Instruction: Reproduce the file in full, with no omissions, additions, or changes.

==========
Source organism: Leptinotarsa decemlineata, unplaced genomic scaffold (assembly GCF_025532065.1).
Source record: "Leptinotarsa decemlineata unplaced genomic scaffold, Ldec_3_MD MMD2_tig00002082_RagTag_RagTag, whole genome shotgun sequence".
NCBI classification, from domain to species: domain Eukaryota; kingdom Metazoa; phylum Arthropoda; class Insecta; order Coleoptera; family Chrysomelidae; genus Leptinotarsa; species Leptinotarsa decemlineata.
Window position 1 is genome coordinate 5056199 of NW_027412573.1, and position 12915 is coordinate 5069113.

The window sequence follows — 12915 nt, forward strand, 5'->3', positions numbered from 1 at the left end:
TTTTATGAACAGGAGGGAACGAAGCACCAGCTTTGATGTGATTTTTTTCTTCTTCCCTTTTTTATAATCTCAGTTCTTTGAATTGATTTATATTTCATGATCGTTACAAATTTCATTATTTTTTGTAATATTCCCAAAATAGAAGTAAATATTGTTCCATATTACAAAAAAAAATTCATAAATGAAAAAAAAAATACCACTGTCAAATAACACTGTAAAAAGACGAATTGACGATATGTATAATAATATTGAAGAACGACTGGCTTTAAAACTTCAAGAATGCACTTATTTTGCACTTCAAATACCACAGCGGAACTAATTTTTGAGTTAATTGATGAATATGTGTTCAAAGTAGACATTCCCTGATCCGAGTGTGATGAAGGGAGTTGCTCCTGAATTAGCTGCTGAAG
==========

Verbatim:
Source organism: Leptinotarsa decemlineata, unplaced genomic scaffold (assembly GCF_025532065.1).
Source record: "Leptinotarsa decemlineata unplaced genomic scaffold, Ldec_3_MD MMD2_tig00002082_RagTag_RagTag, whole genome shotgun sequence".
NCBI classification, from domain to species: domain Eukaryota; kingdom Metazoa; phylum Arthropoda; class Insecta; order Coleoptera; family Chrysomelidae; genus Leptinotarsa; species Leptinotarsa decemlineata.
Window position 1 is genome coordinate 5056199 of NW_027412573.1, and position 12915 is coordinate 5069113.

The window sequence follows — 12915 nt, forward strand, 5'->3', positions numbered from 1 at the left end:
TTTTATGAACAGGAGGGAACGAAGCACCAGCTTTGATGTGATTTTTTTCTTCTTCCCTTTTTTATAATCTCAGTTCTTTGAATTGATTTATATTTCATGATCGTTACAAATTTCATTATTTTTTGTAATATTCCCAAAATAGAAGTAAATATTGTTCCATATTACAAAAAAAAATTCATAAATGAAAAAAAAAATACCACTGTCAAATAACACTGTAAAAAGACGAATTGACGATATGTATAATAATATTGAAGAACGACTGGCTTTAAAACTTCAAGAATGCACTTATTTTGCACTTCAAATACCACAGCGGAACTAATTTTTGAGTTAATTGATGAATATGTGTTCAAAGTAGACATTCCCTGATCCGAGTGTGATGAAGGGAGTTGCTCCTGAATTAGCTGCTGAAG